A led comes on on the button and a message is displayed on the instrument panel DOT matrix to indicate deactivation of the ASR/MSR.
The button warning light comes on and the DOT matrix message is repeated to indicate system cut-out due to a fault recorded by the control unit.
ASR/MSR intervention is indicated by the warning light on the dashboard flashing.

Each time the vehicle is started up the ASR/MSR function is activated, even if the ignition has been turned off with the function deactivated.
The system processes the signals coming from the active sensors, the brake light switch and the button for switching the A.S.R. function on/off.
It continually compares the speed of wheels on the same side of the car (Front right with Rear right - Front left with Rear left) and causes the ASR to cut in when a speed difference in excess of 2-6 km/h (cut-in threshold) is detected between wheels on the same side. The control unit turns on the MSR function when it detects an excessive difference between the front and rear axles because the front wheels tend to slow down too much compared to the rear wheels.
The ABS/ASR control unit communicates continuously with the engine control unit via the C-CAN line.
The ASR function is active under all car speed conditions. Braking action is cut out after 80 km/h.

Operating strategy

Drive wheel slippage
Intervention - intervention times in road conditions with good grip (asphalt)
Torque reduction by the engine control unit by altering ignition advance - 6/100 s after the skid threshold is exceeded;
Further torque reduction by reducing throttle opening (by the engine control unit with motorized throttle body) - after 15/100 s;
Hydraulic system intervention (braking force on drive wheel) - after 2/10 s.

Operation under conditions of poor grip
The system is able to detect this situation by comparing drive wheel acceleration with torque transmitted by the engine (engine load via engine control unit).
The system performs in the same way as when both drive wheels are in road conditions with good grip (asphalt) and the cut in thresholds are at the lower limit.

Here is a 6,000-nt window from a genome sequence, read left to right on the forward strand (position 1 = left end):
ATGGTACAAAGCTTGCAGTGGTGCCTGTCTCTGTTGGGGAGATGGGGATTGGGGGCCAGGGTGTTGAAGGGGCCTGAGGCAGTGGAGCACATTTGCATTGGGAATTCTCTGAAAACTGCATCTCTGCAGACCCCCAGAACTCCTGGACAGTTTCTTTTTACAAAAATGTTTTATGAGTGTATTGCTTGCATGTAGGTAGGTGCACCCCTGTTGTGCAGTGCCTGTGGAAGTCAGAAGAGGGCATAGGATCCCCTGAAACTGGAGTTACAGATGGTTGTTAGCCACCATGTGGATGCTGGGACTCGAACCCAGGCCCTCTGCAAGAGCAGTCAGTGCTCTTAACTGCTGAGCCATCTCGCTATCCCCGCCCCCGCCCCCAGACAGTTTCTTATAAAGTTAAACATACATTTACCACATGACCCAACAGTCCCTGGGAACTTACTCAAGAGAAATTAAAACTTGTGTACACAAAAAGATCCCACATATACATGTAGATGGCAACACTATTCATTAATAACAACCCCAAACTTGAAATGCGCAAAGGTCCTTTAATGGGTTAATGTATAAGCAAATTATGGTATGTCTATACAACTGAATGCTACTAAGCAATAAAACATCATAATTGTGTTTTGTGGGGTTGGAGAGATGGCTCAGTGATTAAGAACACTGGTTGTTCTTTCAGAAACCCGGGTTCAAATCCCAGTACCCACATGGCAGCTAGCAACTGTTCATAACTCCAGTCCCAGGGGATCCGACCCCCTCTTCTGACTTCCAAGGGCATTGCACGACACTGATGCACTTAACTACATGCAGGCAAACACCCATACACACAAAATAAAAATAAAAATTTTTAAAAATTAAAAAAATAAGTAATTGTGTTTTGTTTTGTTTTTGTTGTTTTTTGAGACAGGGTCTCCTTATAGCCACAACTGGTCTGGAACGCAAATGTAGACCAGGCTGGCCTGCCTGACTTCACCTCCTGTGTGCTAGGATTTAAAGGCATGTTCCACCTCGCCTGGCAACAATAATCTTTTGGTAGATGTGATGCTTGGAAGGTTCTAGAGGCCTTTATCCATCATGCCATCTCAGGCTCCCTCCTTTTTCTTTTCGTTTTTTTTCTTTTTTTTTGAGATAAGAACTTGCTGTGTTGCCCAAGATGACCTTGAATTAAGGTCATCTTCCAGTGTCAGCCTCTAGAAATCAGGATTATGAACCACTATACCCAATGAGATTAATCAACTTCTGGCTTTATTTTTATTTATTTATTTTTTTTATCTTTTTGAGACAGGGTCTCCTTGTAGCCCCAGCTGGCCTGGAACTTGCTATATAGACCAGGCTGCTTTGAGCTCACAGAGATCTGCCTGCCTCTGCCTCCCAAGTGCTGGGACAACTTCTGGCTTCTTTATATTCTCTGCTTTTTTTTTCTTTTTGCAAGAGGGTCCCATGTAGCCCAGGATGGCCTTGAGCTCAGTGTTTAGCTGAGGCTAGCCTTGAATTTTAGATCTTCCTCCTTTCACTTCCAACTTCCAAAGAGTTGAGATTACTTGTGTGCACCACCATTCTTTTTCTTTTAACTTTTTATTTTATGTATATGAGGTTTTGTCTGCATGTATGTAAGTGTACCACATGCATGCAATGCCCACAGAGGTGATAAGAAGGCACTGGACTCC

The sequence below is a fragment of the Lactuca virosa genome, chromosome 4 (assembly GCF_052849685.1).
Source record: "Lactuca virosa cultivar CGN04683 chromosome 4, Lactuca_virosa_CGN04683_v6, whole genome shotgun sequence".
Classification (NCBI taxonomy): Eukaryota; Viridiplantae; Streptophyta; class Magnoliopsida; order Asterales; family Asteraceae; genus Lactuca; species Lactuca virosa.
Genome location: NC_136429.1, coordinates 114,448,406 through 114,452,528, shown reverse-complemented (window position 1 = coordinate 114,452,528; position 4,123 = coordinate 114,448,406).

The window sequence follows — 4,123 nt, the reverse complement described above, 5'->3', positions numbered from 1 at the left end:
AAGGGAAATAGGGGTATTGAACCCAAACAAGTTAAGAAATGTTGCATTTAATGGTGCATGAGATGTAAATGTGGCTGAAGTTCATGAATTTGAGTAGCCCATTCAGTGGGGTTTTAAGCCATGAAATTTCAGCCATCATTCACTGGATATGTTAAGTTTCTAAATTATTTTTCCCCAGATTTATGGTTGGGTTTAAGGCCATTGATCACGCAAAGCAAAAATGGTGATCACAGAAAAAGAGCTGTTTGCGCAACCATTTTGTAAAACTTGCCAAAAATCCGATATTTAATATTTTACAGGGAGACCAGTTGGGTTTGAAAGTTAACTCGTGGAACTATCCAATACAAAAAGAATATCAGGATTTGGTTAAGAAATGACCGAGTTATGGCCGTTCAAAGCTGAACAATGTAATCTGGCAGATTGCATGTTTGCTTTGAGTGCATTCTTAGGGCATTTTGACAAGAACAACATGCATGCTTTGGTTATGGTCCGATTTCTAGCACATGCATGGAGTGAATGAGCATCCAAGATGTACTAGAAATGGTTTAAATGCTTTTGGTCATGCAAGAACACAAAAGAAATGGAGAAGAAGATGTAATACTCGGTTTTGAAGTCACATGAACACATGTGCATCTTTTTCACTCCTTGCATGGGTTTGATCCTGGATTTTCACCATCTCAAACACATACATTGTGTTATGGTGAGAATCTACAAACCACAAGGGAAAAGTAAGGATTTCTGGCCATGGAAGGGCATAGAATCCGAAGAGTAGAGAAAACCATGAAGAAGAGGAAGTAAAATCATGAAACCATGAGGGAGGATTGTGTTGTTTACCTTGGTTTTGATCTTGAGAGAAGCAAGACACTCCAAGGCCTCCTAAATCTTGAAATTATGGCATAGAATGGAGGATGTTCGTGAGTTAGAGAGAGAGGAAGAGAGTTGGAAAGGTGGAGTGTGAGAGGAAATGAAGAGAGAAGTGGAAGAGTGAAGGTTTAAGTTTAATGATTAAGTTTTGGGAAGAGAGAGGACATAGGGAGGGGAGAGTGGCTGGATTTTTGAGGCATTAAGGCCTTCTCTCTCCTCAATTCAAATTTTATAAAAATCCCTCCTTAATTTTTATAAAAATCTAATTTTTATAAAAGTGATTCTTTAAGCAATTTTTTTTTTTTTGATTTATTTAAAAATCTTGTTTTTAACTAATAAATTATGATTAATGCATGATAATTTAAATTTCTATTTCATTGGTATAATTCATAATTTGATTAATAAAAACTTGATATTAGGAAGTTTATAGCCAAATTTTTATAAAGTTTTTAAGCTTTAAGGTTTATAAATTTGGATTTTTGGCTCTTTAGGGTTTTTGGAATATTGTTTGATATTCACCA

Only one drive wheel slipping.
Intervention-intervention times
Torque reduction by the engine control unit by altering ignition advances - 6/100 s after the threshold is exceeded;
Further torque reduction by reducing throttle opening (by the engine control unit with motorized throttle body) - after 15/100 s.
Effect on hydraulic system, braking action is exerted on the slipping wheel to give the differential a resistive force on the side with poor grip (T.C.)
This resistive force allows the differential to transmit an equal torque with good grip.

One wheel slipping on a bend with good grip (asphalt).
The system detects the presence of a bend from the rear wheel speed (drawn).
It implements the same intervention procedures described for when only one drive wheel is slipping; the cut-in thresholds are increased to the upper limit. The torque reduction is applied gradually.

One wheel slipping on a bend with poor grip (snow or ice).
It implements the same intervention procedures described for when only one drive wheel is slipping; the cut-in thresholds are increased to the lower limit. The torque reduction is accentuated (to ensure good car lateral containment).
 

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On a wet, fast road with an island in the middle of it:

1) hoof it up to the island and tan it round it. Taking the second exit, bury your foot in the carpet on the accelerator as you come off the island;
2) find a route back to your starting position;
3) Press the ASR button and repeat point number 1;
4) point 2 no longer applies. at this point, you realise that point 1 should've been point 2 and point 1 should have instructed you to pack a spare pair of troosers - HA HA joke is on you and your ****ty pants.